It is believed that these texts contain positive vibrations that help to heal and calm a person and also help to increase the grey matter in the brain.
There have been similar experiments conducted in the past to find out the effect of chanting sacred texts on the brain.
Even 50 years ago, when there were no brain imaging methods available, a French psychologist, found out that Christian monks who were into rigorous Gregorian Chanting had exceptional memory and grey matter.
In 1967, a French scientist, Alfred Tomatis, conducted a study to find out the effects of chanting on monks who had been part of a regime which required them to chant for up to 8 hours daily.
When a new pastor came and changed their routine, cutting down the chanting time, he noticed that the monks became tired and lethargic even though they were getting sufficient time to sleep.
Alfred Tomatis thought that the chanting actually energized their brains and bodies, so he conducted an experiment to reintroduce chanting into the daily routine of monks.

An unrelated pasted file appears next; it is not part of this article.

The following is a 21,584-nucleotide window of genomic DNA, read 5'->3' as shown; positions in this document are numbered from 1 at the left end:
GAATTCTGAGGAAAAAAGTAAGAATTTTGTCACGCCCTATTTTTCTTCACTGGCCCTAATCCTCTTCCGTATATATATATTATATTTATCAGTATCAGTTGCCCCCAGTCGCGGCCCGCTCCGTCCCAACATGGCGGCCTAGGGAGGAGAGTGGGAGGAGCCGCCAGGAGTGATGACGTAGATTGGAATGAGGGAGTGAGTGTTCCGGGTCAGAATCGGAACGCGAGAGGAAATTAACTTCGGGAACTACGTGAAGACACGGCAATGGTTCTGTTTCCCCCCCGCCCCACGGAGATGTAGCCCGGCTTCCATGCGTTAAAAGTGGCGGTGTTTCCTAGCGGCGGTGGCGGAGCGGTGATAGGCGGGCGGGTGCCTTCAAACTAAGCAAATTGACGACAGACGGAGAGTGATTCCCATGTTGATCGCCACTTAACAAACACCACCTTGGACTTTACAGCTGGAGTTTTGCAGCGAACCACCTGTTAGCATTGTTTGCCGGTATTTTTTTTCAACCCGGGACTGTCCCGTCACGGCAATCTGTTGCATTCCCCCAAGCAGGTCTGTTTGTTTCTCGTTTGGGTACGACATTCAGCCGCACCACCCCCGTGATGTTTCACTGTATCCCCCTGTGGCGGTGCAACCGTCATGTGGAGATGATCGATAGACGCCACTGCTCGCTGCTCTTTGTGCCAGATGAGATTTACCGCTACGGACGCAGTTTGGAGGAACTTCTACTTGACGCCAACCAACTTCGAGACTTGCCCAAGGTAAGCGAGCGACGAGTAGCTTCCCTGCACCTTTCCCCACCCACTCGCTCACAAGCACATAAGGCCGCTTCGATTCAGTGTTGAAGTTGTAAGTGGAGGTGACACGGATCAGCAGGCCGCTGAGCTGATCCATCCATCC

The results were interesting; the monks were full of energy and vitality again.
Other experiments were conducted by Dr Giridhar Kalamangalam and T. M. Ellmore to study the effects of Vedic chants on brain and they also found out that the Cortex region in the brains of Vedic pundits was thicker than their counterparts.
Utilizing the ancient wisdom to improve our cognitive functions
While all of us are aware of the benefits of Mindfulness and meditation practices, these findings bring in a new perspective on how we can utilize the ancient heritage of sacred chants to improve our cognitive functions of memory (both short term and long term) and decision making.
In today’s digital age of shorter attention spans where even children are suffering from variety of Attention deficit disorders and even the percentage of adults suffering from Alzheimer’s and other memory related diseases is on an alarming rise, it is imperative that we tap into the ancient wisdom to improve our cognitive functions.
Other Systemic Exercises
All these interesting findings also raise the possibility of including systemic exercises in our daily routine to improve the cognitive functions of our brain.
Just as physical exercise helps us to keep physically fit, mental exercises help to keep our brain fit by increasing the grey matter and thickness of the cortex region of the brain.